Ruth Stout’s Deep Mulch Gardening Method
One of our longtime GardensAll community members sent us a link that introduced us to Ruth Stout, and the use of hay and straw in our gardens. This is also known as deep mulch, no till gardening.
The article is fascinating and engaging, even beyond the funny fact that Ruth Stout used to love to garden naked. Now no lewd ideas here… rather, it seems Ruth was more like a child at play in the garden where she loved to spend all day, every day.
No matter what degree of clothing she had on, it’s quite clear that Ruth Stout was an innovative and creative gardener. Ruth observed nature and how it “gardens” and she began to do more of that herself. Copying nature’s example, Ruth learned how to grow more food with less effort.
Amongst the most popular articles on GardensAll are the articles on Ruth Stout. Some say Ruth is the mother of the no till gardening method. However, others may disagree, as there are several other gardening methods that mimics the natural process of nature, which we’ll link at the end of this.
This Unorthodox Gardener Stopped Tilling and Turning
Born in Topeka, KS in 1884, Ruth lived quite an interesting life. She had never gardened until she and her husband moved from New York City up to Redding, CT in 1930, when she was 46.
There, Ruth began her journey from the typical form of gardening to the deep mulch, based on her observations and reflections on nature’s way of doing things. Ruth became famous for her “lazy”, “no work”, easy-going style of gardening she promoted during her entire second half of life before she passed away in 1980 at 96 years of age.https://en.wikipedia.org/wiki/Ruth_Stout
“Do what you want to do and don’t tell others how to behave!”
~Ruth Stout, no-till, deep mulch gardener, author, 1884-1980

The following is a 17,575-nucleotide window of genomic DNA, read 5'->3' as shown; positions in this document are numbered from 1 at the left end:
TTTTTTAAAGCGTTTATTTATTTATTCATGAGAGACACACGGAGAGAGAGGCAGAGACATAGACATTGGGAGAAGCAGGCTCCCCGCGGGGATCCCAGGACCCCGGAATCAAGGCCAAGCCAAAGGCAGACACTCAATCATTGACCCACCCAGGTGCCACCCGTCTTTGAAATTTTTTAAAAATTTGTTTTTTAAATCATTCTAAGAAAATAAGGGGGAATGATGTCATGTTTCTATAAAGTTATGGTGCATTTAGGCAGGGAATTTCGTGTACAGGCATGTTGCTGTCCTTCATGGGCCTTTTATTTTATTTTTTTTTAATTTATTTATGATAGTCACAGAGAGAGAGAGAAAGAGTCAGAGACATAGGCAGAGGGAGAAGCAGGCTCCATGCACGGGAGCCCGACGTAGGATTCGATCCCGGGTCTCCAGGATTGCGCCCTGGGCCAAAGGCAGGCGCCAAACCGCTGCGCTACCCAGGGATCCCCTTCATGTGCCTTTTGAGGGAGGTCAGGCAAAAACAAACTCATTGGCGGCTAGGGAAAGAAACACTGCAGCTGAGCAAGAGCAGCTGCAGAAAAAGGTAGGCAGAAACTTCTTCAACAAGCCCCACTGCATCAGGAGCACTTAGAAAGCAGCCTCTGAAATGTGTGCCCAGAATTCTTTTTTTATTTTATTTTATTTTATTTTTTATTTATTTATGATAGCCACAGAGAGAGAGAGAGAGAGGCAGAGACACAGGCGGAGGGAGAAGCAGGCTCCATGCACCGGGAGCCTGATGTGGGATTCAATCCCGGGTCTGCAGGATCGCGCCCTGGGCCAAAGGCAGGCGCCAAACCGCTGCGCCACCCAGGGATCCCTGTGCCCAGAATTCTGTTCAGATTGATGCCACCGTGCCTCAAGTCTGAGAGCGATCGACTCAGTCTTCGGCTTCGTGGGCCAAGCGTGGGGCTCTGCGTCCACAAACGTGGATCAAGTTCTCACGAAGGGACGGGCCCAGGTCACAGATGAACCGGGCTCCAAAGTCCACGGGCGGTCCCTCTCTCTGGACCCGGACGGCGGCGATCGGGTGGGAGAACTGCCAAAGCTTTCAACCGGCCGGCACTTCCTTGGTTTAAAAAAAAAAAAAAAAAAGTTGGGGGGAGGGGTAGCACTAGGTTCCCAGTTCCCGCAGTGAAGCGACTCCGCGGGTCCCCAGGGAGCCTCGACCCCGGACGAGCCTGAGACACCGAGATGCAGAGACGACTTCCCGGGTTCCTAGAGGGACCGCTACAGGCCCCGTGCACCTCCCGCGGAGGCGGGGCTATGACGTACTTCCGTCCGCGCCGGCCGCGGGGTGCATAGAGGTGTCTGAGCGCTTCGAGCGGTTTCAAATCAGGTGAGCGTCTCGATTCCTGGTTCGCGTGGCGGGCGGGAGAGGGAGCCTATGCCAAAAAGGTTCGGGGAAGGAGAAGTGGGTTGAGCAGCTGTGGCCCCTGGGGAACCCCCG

Ruth Stout’s Gardening Methods
- Hay mulch – used in place of watering (many of us would choose straw instead to avoid the hay seeds)
- No digging or tilling
- Minimal effort (resembling the layered lasagna gardening method)
- Minimal weeding
- Year round food growing (protecting the crops with hay mulch)
Ruth Stout ~ a Free Spirit
We asked the Gardens All Facebook community what they loved most about Ruth Stout. As you might imagine, they love her innovative, simple and easier approach to gardening. But equal or more, they loved her free spirit. Here’s what they said:
“I love her attitude and independent spirit.”
“That she didn’t do anything she didn’t want to, and believed that you shouldn’t tell others how to behave or what to do.”
“I love her no-work, no-till, deep mulch gardening system”.
“I like that she was such a free spirit she even gardened naked.”
Ruth Stout is a legend, ahead of her time and still influencing ours with her ‘no till’, ‘no work’ gardening legacy.
No Till Gardening
Excerpted from MotherEarthNews.com, in Ruth’s own words.
‘Mulch Queen’ Ruth Stout claimed to have smashed saloons with Carry Nation in Prohibition-era Kansas and worked au natural in her roadside Connecticut garden. But it’s her labor-saving, soil-improving, permanent garden mulching technique that’s earned her lasting fame.
Ruth Stout was born in 1884 and lived to be 96; by the 1950s, she was writing lively gardening books, including How to Have a Green Thumb Without an Aching Back and Gardening Without Work. Ruth’s technique remains consistent with the no till gardening methods soil experts recommend today. Excerpt from Gardening Without Work, which was reprinted most recently by The Lyons Press.
~MOTHER EARTH NEWS
Ruth Stout’s No Work Gardening Method
Excerpted from Ruth Stout’s – No Work Garden Book
My no-work gardening method is simply to keep a thick mulch of any vegetable matter that rots on both my vegetable and flower garden all year round. As it decays and enriches the soil, I add more. The labor-saving part of my system is that I never plow, spade, sow a cover crop, harrow, hoe, cultivate, weed, water or spray. I use just one fertilizer (cottonseed or soybean meal), and I don’t go through that tortuous business of building a compost pile.
I beg everyone to start with a mulch 8 inches deep; otherwise, weeds may come through, and it would be a pity to be discouraged at the very start. But when I am asked how many bales (or tons) of hay are necessary to cover any given area, I can’t answer from my own experience, for I gardened in this way for years before I had any idea of writing about it, and therefore didn’t keep track of such details.